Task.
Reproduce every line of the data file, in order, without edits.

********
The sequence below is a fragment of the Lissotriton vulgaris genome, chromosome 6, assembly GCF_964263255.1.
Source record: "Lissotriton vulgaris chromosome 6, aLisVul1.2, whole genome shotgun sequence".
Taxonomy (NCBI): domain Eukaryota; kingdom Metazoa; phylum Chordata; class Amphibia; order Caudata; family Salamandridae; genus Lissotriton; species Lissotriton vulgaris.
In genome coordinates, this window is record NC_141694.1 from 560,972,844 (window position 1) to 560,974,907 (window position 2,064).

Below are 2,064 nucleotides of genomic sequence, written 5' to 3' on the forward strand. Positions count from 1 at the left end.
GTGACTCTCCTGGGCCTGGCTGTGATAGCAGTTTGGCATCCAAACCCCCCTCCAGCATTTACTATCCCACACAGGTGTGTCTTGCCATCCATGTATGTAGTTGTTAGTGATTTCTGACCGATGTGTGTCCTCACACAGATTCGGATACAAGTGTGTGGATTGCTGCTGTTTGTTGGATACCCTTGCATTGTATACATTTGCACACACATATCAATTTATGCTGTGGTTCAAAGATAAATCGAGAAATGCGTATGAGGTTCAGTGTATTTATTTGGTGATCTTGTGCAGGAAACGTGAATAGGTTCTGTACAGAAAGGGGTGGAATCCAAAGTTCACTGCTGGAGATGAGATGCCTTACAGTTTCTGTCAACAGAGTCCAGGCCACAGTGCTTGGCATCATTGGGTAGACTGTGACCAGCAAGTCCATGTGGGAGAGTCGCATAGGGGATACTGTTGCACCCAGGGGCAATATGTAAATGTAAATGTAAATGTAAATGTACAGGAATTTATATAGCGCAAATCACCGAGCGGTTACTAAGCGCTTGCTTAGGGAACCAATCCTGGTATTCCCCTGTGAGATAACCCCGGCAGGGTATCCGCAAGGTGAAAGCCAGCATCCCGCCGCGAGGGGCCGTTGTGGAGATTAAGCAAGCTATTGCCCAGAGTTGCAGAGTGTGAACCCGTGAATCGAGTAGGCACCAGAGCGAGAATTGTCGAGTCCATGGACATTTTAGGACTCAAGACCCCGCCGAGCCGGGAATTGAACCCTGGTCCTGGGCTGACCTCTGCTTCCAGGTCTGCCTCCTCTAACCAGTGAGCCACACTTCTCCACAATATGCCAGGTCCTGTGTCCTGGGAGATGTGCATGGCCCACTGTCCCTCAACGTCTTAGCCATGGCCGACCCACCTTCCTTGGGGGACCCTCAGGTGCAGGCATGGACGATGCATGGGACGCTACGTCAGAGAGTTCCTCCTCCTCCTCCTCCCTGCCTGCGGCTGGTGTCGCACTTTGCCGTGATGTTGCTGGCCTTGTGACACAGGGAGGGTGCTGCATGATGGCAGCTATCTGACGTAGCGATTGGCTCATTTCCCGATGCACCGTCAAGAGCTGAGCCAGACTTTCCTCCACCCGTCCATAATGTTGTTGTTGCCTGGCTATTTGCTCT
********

The sequence below is a fragment of the Lissotriton vulgaris genome, chromosome 6, assembly GCF_964263255.1.
Source record: "Lissotriton vulgaris chromosome 6, aLisVul1.2, whole genome shotgun sequence".
Taxonomy (NCBI): domain Eukaryota; kingdom Metazoa; phylum Chordata; class Amphibia; order Caudata; family Salamandridae; genus Lissotriton; species Lissotriton vulgaris.
In genome coordinates, this window is record NC_141694.1 from 560,972,844 (window position 1) to 560,974,907 (window position 2,064).

Below are 2,064 nucleotides of genomic sequence, written 5' to 3' on the forward strand. Positions count from 1 at the left end.
GTGACTCTCCTGGGCCTGGCTGTGATAGCAGTTTGGCATCCAAACCCCCCTCCAGCATTTACTATCCCACACAGGTGTGTCTTGCCATCCATGTATGTAGTTGTTAGTGATTTCTGACCGATGTGTGTCCTCACACAGATTCGGATACAAGTGTGTGGATTGCTGCTGTTTGTTGGATACCCTTGCATTGTATACATTTGCACACACATATCAATTTATGCTGTGGTTCAAAGATAAATCGAGAAATGCGTATGAGGTTCAGTGTATTTATTTGGTGATCTTGTGCAGGAAACGTGAATAGGTTCTGTACAGAAAGGGGTGGAATCCAAAGTTCACTGCTGGAGATGAGATGCCTTACAGTTTCTGTCAACAGAGTCCAGGCCACAGTGCTTGGCATCATTGGGTAGACTGTGACCAGCAAGTCCATGTGGGAGAGTCGCATAGGGGATACTGTTGCACCCAGGGGCAATATGTAAATGTAAATGTAAATGTAAATGTACAGGAATTTATATAGCGCAAATCACCGAGCGGTTACTAAGCGCTTGCTTAGGGAACCAATCCTGGTATTCCCCTGTGAGATAACCCCGGCAGGGTATCCGCAAGGTGAAAGCCAGCATCCCGCCGCGAGGGGCCGTTGTGGAGATTAAGCAAGCTATTGCCCAGAGTTGCAGAGTGTGAACCCGTGAATCGAGTAGGCACCAGAGCGAGAATTGTCGAGTCCATGGACATTTTAGGACTCAAGACCCCGCCGAGCCGGGAATTGAACCCTGGTCCTGGGCTGACCTCTGCTTCCAGGTCTGCCTCCTCTAACCAGTGAGCCACACTTCTCCACAATATGCCAGGTCCTGTGTCCTGGGAGATGTGCATGGCCCACTGTCCCTCAACGTCTTAGCCATGGCCGACCCACCTTCCTTGGGGGACCCTCAGGTGCAGGCATGGACGATGCATGGGACGCTACGTCAGAGAGTTCCTCCTCCTCCTCCTCCCTGCCTGCGGCTGGTGTCGCACTTTGCCGTGATGTTGCTGGCCTTGTGACACAGGGAGGGTGCTGCATGATGGCAGCTATCTGACGTAGCGATTGGCTCATTTCCCGATGCACCGTCAAGAGCTGAGCCAGACTTTCCTCCACCCGTCCATAATGTTGTTGTTGCCTGGCTATTTGCTCT